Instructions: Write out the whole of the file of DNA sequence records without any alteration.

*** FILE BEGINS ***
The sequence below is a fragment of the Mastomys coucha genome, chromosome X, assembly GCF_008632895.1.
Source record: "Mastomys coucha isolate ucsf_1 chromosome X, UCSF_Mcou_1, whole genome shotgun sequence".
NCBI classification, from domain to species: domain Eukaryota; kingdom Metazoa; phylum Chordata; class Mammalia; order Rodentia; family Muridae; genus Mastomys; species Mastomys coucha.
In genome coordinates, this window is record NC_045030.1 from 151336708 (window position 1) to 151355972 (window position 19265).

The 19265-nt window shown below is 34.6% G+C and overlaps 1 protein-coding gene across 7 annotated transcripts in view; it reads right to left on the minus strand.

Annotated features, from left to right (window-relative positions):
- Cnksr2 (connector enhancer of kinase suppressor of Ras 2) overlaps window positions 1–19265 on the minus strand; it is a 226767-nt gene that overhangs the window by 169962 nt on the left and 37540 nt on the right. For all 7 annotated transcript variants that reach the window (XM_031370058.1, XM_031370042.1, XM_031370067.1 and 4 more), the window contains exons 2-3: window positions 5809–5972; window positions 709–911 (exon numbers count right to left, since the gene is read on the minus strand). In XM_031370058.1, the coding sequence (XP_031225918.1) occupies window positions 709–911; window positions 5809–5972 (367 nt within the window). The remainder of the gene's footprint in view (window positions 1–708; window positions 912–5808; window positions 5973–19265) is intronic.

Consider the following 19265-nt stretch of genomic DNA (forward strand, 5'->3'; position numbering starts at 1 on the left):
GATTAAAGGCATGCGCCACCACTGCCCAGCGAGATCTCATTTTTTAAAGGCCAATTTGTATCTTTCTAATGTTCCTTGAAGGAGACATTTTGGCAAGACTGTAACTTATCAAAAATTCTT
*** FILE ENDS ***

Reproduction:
The sequence below is a fragment of the Mastomys coucha genome, chromosome X, assembly GCF_008632895.1.
Source record: "Mastomys coucha isolate ucsf_1 chromosome X, UCSF_Mcou_1, whole genome shotgun sequence".
NCBI classification, from domain to species: domain Eukaryota; kingdom Metazoa; phylum Chordata; class Mammalia; order Rodentia; family Muridae; genus Mastomys; species Mastomys coucha.
In genome coordinates, this window is record NC_045030.1 from 151336708 (window position 1) to 151355972 (window position 19265).

The 19265-nt window shown below is 34.6% G+C and overlaps 1 protein-coding gene across 7 annotated transcripts in view; it reads right to left on the minus strand.

Annotated features, from left to right (window-relative positions):
- Cnksr2 (connector enhancer of kinase suppressor of Ras 2) overlaps window positions 1–19265 on the minus strand; it is a 226767-nt gene that overhangs the window by 169962 nt on the left and 37540 nt on the right. For all 7 annotated transcript variants that reach the window (XM_031370058.1, XM_031370042.1, XM_031370067.1 and 4 more), the window contains exons 2-3: window positions 5809–5972; window positions 709–911 (exon numbers count right to left, since the gene is read on the minus strand). In XM_031370058.1, the coding sequence (XP_031225918.1) occupies window positions 709–911; window positions 5809–5972 (367 nt within the window). The remainder of the gene's footprint in view (window positions 1–708; window positions 912–5808; window positions 5973–19265) is intronic.

Consider the following 19265-nt stretch of genomic DNA (forward strand, 5'->3'; position numbering starts at 1 on the left):
GATTAAAGGCATGCGCCACCACTGCCCAGCGAGATCTCATTTTTTAAAGGCCAATTTGTATCTTTCTAATGTTCCTTGAAGGAGACATTTTGGCAAGACTGTAACTTATCAAAAATTCTT